We’ll be joined by Debora Almeida from the Faculty of Health & Social Sciences on Tuesday 2 July from 7:30pm until 9pm (doors open at 6:30pm) No need to register, make sure you get there early though as seats fill up fast!
Can you save a life? Exploring the quality of CPR delivered by bystanders
Cardiac arrest is a sudden stop of the heart due to electrical failure and is a potentially reversible medical emergency yet, if untreated, it can lead to death within minutes. Every year in the UK, around 30,000 people receive resuscitation for out-of-hospital cardiac arrest, with survival rates ranging between 2-12%. High quality cardiopulmonary resuscitation (CPR) is crucial in generating circulation to vital organs during cardiac arrest. However, it has been demonstrated that the quality of CPR delivered by a lay person, first aiders and highly-trained-rescuers is often inadequate, inconsistent and with excessive interruption, resulting in reduced chances of survival.
This talk will highlight some of the research taking place at BU into the use of real-time-feedback to improve the retention and quality of CPR skills. You will have the opportunity to learn a bit more about the equipment and practice your CPR skills.
Can you save a life? We think so…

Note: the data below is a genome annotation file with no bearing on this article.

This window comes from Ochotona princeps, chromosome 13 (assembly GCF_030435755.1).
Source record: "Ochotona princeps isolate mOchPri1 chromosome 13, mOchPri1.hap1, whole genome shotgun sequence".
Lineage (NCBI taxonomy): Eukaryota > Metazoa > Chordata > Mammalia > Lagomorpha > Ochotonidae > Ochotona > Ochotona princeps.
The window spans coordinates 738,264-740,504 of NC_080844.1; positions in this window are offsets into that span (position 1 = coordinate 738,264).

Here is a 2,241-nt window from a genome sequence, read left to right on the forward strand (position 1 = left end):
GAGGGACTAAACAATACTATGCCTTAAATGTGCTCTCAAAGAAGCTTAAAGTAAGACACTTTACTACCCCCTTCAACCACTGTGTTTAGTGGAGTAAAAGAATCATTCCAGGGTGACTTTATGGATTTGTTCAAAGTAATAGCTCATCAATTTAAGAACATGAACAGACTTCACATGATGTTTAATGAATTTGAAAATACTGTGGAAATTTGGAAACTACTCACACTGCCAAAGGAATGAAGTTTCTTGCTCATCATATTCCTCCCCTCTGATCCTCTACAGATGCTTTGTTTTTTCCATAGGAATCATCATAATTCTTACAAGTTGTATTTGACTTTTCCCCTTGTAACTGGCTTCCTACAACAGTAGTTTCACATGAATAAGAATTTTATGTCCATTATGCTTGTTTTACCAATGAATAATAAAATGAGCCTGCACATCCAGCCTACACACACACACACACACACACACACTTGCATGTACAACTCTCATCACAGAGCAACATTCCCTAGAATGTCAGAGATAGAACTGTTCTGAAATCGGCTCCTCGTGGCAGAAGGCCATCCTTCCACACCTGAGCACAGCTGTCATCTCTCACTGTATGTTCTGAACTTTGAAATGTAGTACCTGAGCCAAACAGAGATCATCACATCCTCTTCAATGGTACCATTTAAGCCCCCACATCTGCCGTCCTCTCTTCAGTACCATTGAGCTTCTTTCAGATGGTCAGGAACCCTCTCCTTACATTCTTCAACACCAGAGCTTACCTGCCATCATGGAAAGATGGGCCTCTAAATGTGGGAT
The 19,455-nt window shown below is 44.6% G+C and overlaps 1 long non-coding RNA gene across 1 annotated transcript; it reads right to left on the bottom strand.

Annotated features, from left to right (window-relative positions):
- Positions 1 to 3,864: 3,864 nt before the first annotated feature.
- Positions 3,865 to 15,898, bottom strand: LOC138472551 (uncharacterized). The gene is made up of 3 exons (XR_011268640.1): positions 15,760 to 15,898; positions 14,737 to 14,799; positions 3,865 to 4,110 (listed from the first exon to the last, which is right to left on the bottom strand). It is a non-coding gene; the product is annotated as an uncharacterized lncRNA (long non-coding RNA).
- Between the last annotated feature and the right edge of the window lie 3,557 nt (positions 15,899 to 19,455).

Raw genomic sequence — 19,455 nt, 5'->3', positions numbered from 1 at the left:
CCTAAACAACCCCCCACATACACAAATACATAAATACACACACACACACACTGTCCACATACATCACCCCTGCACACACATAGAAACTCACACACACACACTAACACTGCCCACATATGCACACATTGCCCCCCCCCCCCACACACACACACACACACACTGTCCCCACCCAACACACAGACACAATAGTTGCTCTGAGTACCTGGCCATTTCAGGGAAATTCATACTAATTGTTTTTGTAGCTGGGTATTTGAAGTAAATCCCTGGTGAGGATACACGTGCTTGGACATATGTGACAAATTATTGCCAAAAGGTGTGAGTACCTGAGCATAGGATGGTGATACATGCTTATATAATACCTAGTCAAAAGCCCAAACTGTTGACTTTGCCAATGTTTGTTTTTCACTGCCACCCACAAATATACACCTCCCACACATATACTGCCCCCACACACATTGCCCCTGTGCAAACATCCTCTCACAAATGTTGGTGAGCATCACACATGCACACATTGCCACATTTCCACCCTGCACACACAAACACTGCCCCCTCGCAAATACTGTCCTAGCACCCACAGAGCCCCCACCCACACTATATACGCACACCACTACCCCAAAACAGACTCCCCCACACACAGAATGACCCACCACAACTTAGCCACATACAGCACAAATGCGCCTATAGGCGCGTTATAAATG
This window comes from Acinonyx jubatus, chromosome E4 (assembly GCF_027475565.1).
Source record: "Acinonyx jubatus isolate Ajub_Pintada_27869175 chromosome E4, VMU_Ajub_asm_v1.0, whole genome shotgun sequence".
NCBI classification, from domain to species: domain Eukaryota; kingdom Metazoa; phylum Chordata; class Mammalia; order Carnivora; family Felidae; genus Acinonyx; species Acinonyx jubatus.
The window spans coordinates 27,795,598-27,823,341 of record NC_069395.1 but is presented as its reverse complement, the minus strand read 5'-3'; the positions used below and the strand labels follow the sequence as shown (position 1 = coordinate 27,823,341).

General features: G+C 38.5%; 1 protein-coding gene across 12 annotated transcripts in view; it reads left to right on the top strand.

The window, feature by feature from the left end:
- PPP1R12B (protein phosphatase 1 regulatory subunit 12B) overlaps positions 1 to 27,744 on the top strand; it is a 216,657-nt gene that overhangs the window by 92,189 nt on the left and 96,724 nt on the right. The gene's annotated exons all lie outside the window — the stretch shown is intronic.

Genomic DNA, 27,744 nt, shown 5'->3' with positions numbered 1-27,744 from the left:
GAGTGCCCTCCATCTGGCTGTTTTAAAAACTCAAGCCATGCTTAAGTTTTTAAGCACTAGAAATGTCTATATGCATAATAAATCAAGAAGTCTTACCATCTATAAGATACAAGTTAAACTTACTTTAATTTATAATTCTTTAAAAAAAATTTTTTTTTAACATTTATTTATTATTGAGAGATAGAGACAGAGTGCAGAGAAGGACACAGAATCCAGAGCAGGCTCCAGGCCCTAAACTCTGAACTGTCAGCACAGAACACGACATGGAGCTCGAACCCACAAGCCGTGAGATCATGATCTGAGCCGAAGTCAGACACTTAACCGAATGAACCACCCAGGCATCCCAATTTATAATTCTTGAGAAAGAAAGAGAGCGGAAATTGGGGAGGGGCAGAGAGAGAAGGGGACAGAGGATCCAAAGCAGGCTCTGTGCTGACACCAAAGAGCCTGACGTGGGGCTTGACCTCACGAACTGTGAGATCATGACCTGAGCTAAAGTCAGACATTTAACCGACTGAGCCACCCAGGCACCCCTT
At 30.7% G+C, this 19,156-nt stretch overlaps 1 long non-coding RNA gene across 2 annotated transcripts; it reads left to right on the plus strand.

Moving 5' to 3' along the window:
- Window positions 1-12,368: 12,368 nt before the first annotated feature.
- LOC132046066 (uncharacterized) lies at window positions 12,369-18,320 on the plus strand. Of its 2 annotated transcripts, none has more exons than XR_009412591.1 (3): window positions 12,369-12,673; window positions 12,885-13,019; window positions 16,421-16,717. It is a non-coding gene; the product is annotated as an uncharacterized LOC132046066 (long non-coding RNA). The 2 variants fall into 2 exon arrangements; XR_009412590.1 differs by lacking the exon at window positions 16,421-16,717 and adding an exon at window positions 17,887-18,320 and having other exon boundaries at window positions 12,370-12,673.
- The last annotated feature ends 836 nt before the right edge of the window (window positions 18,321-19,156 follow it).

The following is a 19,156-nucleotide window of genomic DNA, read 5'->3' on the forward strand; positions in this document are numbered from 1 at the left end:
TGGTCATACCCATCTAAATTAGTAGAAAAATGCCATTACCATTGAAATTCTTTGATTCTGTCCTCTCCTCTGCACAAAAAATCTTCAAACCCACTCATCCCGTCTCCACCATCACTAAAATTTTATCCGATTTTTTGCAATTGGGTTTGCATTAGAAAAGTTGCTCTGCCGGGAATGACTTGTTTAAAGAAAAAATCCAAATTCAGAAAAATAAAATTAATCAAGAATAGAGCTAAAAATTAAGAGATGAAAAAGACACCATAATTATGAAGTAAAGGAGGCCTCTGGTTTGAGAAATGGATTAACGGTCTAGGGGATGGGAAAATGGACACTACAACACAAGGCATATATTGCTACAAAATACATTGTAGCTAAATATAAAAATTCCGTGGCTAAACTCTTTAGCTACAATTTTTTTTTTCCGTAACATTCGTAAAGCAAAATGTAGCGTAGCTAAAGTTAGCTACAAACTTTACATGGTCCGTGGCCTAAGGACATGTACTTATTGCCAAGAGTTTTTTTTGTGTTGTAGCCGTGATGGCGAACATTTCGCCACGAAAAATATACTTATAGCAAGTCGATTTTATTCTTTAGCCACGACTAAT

If you have any questions please do get in touch
Find out more about Café Scientifique and sign up to our mailing list to hear about other research events: www.bournemouth.ac.uk/cafe-sci
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Sat. 29 June 10am – 2 pm
BU Executive Business Centre 2nd floor
89 Holdenhurst Road BH8 8EB
Please share this invitation with any teens that you know!
The Project Zed Group at Bournemouth University and Space Youth Dorset are excited to learn about young people’s experiences of being the latest generation of teens and their interface with the world around them! The morning is part of a pilot for a potential larger project for teens to tell their stories on a video channel. Participants will very much be “co-creators” in this process.
We will spend the morning watching some videos about teen’s experiences and talking with teenagers about their own. We are interested in their ideas of identity, gender and sexuality and their relationships with each other. We will give them the chance to begin thinking about how their stories might contribute to a larger story on video or film.
Storyboard sketchbooks will be distributed for participants to go away and begin to plot their own ideas for a story graphically. They don’t have to be great artists, just people with great ideas!
At the end of the morning, we will provide a Bar-B-Que lunch. We will meet up again a month later so that everyone can share their ideas and storyboards together.
Places are limited to teens ages 16-19 years of age only. No exceptions!